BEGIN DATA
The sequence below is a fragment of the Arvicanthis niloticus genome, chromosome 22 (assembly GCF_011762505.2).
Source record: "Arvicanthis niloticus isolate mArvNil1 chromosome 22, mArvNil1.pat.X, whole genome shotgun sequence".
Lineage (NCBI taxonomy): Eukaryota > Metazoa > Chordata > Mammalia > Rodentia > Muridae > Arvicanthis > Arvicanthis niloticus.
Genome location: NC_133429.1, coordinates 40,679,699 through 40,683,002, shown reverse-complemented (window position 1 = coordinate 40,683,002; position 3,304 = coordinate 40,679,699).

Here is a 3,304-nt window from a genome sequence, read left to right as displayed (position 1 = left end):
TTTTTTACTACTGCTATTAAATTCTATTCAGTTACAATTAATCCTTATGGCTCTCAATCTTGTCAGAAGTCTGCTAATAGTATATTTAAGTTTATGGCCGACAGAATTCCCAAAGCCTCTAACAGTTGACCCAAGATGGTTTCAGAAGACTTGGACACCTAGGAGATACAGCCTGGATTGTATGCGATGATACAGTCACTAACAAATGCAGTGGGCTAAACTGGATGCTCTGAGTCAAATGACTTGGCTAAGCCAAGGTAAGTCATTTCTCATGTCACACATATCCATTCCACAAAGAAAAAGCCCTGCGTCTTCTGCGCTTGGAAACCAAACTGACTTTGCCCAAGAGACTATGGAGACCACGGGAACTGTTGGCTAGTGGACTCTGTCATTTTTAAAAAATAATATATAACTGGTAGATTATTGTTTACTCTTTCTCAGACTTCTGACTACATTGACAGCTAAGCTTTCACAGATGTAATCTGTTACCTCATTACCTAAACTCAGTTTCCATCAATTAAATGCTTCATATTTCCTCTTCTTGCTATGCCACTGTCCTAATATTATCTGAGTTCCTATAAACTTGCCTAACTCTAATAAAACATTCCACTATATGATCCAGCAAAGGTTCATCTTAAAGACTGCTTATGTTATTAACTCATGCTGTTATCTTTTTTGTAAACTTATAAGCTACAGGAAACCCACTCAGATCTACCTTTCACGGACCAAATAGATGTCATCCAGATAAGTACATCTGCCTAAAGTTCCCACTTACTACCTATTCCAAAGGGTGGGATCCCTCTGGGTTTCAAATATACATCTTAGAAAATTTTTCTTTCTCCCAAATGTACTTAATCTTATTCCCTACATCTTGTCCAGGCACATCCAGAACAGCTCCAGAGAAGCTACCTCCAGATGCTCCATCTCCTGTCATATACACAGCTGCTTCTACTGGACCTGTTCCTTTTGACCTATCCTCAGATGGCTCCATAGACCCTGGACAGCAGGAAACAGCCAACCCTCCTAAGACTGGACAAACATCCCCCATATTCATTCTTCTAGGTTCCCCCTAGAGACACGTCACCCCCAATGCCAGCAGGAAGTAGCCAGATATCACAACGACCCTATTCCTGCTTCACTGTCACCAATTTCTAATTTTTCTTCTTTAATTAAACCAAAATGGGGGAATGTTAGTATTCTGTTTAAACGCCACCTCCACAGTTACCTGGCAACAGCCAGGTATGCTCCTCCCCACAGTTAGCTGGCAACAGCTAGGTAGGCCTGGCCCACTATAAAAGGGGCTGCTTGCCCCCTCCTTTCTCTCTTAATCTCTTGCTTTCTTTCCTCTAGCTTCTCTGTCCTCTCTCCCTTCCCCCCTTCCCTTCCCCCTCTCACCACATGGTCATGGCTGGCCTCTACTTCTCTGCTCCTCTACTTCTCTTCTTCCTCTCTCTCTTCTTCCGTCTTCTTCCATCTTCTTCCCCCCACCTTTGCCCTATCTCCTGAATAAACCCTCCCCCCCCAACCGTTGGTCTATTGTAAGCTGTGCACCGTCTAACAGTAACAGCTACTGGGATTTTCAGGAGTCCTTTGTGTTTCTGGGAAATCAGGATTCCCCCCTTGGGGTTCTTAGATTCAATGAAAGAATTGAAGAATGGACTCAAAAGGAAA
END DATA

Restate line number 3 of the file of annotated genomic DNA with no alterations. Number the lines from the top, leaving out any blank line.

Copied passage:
Lineage (NCBI taxonomy): Eukaryota > Metazoa > Chordata > Mammalia > Rodentia > Muridae > Arvicanthis > Arvicanthis niloticus.